The collective, once tasked with processing scores of collected flight test data, by the 1940s had garnered a reputation as "human computers" who were essential to NASA's operation. During the 1950s and 1960s, more of these women gained opportunities to advance as technicians and engineers.[14]

Darden started working in the computer pool in 1967 at NASA, after she had completed an M.S. in mathematics at Virginia State University and taught there. By that time, computers were increasingly used for the complex calculations to support engineering and design. Darden left the computer pool in 1989 for a position as engineer, working on decreasing sonic boom in supersonic flight. She earned her PhD in 1983 (with the support of NASA), and became known for her research as "one of NASA's preeminent experts on supersonic flight and sonic booms."[14] Darden was promoted as a manager, and she advanced to become the first African-American woman at Langley to be promoted into the Senior Executive Service, the top rank in the federal civil service.

In March 2007, Darden retired from NASA as director of the Office of Strategic Communication and Education.[15]


In 1985, Darden received the Dr. A. T. Weathers Technical Achievement Award from the National Technical Association. She received a Candace Award from the National Coalition of 100 Black Women in 1987.[16] She received three Certificates of Outstanding Performance from Langley Research Center: in 1989, 1991, and 1992.[5]

On January 28, 2018, Darden received the Presidential Citizenship Award at Hampton University in recognition for her contribution and service".[17]

Darden received an honorary degree from North Carolina State University on December 19, 2018.[18]

Darden also received an honorary degree from the George Washington University on May 19, 2019.[19]

In 2019, Darden was awarded the Congressional Gold Medal.[2]

She delivered the Christine Darden Lecture at MathFest 2021.[20]


  1. ^ a b c Shetterly, Margot Lee (2016). Hidden Figures: The American Dream and the Untold Story of the Black Women Mathematicians Who Helped Win the Space Race. New York, United States: HarperCollins. pp. 202. ISBN 9780062363596.
  2. ^ a b "H.R.1396 - Hidden Figures Congressional Gold Medal Act". Retrieved 9 November 2019.
  3. ^ a b "NASA - Standing on the Shoulders of a Computer". Retrieved 2016-09-09.
  4. ^ a b Kessler, James H.; Kidd, J.S.; Kidd, Renée S.; Morin, Katherine A. (1996). Distinguished African American Scientists of the 20th Century. Phoenix, Arizona: Greenwood Publishing Group. pp. 60–63. ISBN 9780897749558.
  5. ^ a b c Oakes, Elizabeth (2002). International Encyclopedia of Women Scientists. New York: Facts on File. pp. 81–82. ISBN 0-8160-4381-7.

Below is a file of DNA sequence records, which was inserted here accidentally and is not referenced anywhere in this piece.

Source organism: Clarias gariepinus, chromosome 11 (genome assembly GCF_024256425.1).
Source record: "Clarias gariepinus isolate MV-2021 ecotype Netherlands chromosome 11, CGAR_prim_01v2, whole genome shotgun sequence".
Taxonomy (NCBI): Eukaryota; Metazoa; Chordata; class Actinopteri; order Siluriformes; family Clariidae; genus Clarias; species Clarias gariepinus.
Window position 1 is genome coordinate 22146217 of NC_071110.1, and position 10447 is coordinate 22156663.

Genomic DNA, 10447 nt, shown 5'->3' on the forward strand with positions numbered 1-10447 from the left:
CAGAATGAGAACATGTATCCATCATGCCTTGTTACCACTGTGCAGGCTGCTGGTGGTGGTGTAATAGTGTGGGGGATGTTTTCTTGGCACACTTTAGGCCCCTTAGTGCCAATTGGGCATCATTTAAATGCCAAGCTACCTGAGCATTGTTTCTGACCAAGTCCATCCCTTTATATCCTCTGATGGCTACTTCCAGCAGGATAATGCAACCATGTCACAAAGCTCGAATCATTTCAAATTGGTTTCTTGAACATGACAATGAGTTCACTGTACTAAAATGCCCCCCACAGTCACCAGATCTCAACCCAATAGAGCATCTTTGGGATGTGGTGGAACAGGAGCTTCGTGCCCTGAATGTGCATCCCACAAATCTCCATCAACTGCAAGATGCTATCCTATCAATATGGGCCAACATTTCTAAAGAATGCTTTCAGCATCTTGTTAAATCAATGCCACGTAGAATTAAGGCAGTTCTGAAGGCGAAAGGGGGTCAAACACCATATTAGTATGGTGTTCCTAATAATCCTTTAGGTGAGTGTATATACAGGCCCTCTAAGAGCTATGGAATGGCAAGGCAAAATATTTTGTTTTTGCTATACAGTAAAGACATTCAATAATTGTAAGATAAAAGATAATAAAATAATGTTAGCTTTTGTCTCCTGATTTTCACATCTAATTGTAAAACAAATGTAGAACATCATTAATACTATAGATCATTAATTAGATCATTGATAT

6. ^ Darden, Christine (1977). "Sonic Boom Theory: Its Status in Prediction and Minimization". Journal of Aircraft. 129.
  7. ^ Darden, Christine (January 1, 1979). "Sonic-Boom Minimization With Nose-Bluntness Relaxation" (PDF). Technical Journal. Retrieved September 8, 2016.
  8. ^ Bradshaw, Julia (11 July 2022). "Christine M. Darden". NASA. Archived from the original on 13 March 2023.
  9. ^ Reynolds, Randolph S. (2004). "An Overview of the Demise of NASA's High Speed Research Program". Journal of Aviation/Aerospace Education & Research. 14 (1). doi:10.58940/2329-258X.1536. S2CID 109477225. Retrieved September 8, 2016.
  10. ^ Darden, Christine (September 11, 1998). "An Overview of NASA's HSR Program: Environmental Issues and Economic Concerns" (PDF). European Community on Computational Methods in Applied Sciences.
  11. ^ Garber, Todd Messer, Claire Rojstaczer, and Steve. "NACA Overview". Retrieved 2018-07-17.{{cite web}}: CS1 maint: multiple names: authors list (link)
  12. ^ ""When Computers Wore Skirts:" Katherine Johnson, Christine Darden, and the "West Computers" | American Institute of Physics". 2016-08-04. Retrieved 2016-09-09.
  13. ^ "Civil Rights Act of 1964 (U.S. National Park Service)". Retrieved 2018-07-17.
  14. ^ a b Atkinson, Joe (2015-08-24). "From Computers to Leaders: Women at NASA Langley". NASA Langley. Retrieved 2016-09-09.
  15. ^ "More Than 40 Take the Buyout, Retire". The Researcher News. April 4, 2007. Retrieved September 8, 2016.
  16. ^ "CANDACE AWARD RECIPIENTS 1982-1990, Page 2". National Coalition of 100 Black Women. Archived from the original on March 14, 2003.
  17. ^ "Hampton University to celebrate Founder's Day with founder's great-grandson, alumni". Daily Press. January 24, 2018.
  18. ^ "NASA Engineer, Leader to Give NC State Fall Commencement Speech".
  19. ^ "Commencement Week 2019: What You Need to Know".
  20. ^ "Invited Addresses | Mathematical Association of America". Retrieved 2021-06-04.